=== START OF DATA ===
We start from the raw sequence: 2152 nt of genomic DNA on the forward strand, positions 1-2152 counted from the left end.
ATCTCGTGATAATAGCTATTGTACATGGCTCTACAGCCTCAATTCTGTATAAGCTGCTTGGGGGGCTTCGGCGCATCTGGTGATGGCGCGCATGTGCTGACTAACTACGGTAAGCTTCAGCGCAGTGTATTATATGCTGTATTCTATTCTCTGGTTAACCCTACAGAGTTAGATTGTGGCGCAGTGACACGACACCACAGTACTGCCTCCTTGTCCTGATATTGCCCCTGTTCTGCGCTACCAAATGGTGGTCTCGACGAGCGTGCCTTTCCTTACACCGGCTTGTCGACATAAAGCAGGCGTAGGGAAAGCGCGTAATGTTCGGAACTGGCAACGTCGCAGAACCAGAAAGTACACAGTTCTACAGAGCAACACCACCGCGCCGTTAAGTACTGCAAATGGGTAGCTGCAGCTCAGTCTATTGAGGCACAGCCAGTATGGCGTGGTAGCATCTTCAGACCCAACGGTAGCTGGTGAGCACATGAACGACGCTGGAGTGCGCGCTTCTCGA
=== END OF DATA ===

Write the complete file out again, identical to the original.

We start from the raw sequence: 2152 nt of genomic DNA on the forward strand, positions 1-2152 counted from the left end.
ATCTCGTGATAATAGCTATTGTACATGGCTCTACAGCCTCAATTCTGTATAAGCTGCTTGGGGGGCTTCGGCGCATCTGGTGATGGCGCGCATGTGCTGACTAACTACGGTAAGCTTCAGCGCAGTGTATTATATGCTGTATTCTATTCTCTGGTTAACCCTACAGAGTTAGATTGTGGCGCAGTGACACGACACCACAGTACTGCCTCCTTGTCCTGATATTGCCCCTGTTCTGCGCTACCAAATGGTGGTCTCGACGAGCGTGCCTTTCCTTACACCGGCTTGTCGACATAAAGCAGGCGTAGGGAAAGCGCGTAATGTTCGGAACTGGCAACGTCGCAGAACCAGAAAGTACACAGTTCTACAGAGCAACACCACCGCGCCGTTAAGTACTGCAAATGGGTAGCTGCAGCTCAGTCTATTGAGGCACAGCCAGTATGGCGTGGTAGCATCTTCAGACCCAACGGTAGCTGGTGAGCACATGAACGACGCTGGAGTGCGCGCTTCTCGA